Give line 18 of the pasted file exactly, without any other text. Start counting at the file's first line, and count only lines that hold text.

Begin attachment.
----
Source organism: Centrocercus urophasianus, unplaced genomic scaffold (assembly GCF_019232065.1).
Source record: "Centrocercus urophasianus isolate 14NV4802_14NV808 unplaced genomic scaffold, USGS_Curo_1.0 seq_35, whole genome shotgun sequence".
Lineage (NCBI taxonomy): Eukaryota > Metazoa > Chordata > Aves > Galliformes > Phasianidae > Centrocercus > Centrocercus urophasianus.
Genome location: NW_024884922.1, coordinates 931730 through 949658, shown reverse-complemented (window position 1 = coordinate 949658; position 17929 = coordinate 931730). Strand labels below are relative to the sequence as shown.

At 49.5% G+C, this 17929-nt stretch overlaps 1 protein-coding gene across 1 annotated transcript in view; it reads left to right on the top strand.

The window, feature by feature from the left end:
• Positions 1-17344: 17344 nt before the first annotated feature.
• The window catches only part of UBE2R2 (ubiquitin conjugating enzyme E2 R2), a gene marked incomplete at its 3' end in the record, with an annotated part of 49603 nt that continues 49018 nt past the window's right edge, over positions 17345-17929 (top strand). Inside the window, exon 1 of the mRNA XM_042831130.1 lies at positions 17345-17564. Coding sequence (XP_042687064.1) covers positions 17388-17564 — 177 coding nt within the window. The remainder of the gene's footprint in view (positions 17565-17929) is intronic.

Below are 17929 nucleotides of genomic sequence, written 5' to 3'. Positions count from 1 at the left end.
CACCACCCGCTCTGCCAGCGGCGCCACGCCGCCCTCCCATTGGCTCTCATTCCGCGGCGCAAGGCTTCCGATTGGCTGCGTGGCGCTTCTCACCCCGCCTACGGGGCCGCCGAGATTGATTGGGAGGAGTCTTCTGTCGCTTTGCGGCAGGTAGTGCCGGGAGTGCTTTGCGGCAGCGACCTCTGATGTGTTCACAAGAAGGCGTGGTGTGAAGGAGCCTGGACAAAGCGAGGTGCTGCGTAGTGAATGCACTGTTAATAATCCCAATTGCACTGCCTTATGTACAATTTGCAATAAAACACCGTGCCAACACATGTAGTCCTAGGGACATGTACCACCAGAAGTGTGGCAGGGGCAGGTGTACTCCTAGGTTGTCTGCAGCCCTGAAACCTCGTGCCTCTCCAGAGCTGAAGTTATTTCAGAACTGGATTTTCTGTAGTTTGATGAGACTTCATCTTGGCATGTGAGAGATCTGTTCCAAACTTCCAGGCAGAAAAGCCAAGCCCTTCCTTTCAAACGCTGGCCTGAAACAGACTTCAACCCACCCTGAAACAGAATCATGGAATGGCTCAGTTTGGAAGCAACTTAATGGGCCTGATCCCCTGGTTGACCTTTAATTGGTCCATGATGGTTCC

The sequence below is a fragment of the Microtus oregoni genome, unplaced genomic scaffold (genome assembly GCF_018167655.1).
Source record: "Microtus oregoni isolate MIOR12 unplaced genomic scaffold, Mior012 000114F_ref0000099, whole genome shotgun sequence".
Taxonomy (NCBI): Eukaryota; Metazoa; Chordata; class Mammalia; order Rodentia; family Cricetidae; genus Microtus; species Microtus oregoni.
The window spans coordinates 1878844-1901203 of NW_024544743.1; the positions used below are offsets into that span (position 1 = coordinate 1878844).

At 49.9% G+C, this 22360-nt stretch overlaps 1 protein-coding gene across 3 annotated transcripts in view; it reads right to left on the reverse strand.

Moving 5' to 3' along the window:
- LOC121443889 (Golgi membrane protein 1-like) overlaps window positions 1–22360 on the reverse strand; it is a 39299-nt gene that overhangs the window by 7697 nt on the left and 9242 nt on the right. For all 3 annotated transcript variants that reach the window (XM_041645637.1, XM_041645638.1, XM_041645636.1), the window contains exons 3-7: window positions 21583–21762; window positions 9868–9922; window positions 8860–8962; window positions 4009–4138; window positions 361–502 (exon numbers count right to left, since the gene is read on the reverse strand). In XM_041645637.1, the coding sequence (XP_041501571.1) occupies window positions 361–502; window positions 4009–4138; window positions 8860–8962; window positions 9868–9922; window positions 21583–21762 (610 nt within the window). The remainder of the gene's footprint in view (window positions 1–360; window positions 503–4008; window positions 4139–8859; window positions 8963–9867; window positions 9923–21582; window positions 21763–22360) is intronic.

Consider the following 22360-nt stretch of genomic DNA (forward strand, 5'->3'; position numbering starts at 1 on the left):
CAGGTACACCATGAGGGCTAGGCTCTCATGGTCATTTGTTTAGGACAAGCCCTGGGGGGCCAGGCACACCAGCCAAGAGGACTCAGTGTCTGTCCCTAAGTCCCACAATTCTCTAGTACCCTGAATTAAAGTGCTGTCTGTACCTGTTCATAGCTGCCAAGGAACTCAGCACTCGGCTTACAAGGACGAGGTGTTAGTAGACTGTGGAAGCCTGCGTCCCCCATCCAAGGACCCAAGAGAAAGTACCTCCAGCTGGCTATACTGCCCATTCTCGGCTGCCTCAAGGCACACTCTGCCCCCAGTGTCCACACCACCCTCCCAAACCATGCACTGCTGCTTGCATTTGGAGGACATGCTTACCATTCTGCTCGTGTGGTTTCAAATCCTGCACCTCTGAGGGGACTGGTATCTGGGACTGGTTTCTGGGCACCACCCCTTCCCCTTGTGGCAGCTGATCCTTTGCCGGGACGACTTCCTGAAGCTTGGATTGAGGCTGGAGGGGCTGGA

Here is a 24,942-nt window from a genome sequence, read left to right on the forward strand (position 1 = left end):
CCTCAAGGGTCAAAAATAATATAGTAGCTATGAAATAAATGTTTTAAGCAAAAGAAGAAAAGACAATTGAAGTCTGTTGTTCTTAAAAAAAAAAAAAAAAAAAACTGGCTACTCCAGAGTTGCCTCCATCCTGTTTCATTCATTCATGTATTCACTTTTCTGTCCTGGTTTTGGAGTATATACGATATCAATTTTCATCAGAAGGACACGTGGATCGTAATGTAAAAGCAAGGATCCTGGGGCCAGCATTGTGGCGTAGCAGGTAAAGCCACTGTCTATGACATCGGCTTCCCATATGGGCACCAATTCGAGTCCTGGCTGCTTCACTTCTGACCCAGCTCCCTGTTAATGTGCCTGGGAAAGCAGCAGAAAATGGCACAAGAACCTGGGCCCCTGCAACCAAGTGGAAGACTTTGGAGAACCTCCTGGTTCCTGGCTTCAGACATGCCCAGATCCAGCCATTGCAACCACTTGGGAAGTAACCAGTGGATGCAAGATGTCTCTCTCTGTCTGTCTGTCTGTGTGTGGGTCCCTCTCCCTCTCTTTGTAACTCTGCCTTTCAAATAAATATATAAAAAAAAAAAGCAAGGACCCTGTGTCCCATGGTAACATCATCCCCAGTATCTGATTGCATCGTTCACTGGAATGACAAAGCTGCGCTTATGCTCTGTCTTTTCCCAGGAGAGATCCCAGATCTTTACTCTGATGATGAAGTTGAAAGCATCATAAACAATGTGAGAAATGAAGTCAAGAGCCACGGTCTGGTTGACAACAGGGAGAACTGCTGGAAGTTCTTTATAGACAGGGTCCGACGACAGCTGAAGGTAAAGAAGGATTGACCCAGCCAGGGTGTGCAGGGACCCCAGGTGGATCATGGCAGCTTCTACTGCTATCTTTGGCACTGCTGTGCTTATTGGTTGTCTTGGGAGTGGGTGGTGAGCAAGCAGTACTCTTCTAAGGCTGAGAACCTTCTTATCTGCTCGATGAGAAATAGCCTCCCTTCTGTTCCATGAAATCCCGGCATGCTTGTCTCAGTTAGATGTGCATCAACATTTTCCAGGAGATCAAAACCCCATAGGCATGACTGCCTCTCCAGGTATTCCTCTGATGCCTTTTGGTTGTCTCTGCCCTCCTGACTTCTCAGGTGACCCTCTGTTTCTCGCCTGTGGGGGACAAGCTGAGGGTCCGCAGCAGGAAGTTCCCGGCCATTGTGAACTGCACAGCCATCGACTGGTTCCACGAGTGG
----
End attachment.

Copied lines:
Consider the following 22360-nt stretch of genomic DNA (forward strand, 5'->3'; position numbering starts at 1 on the left):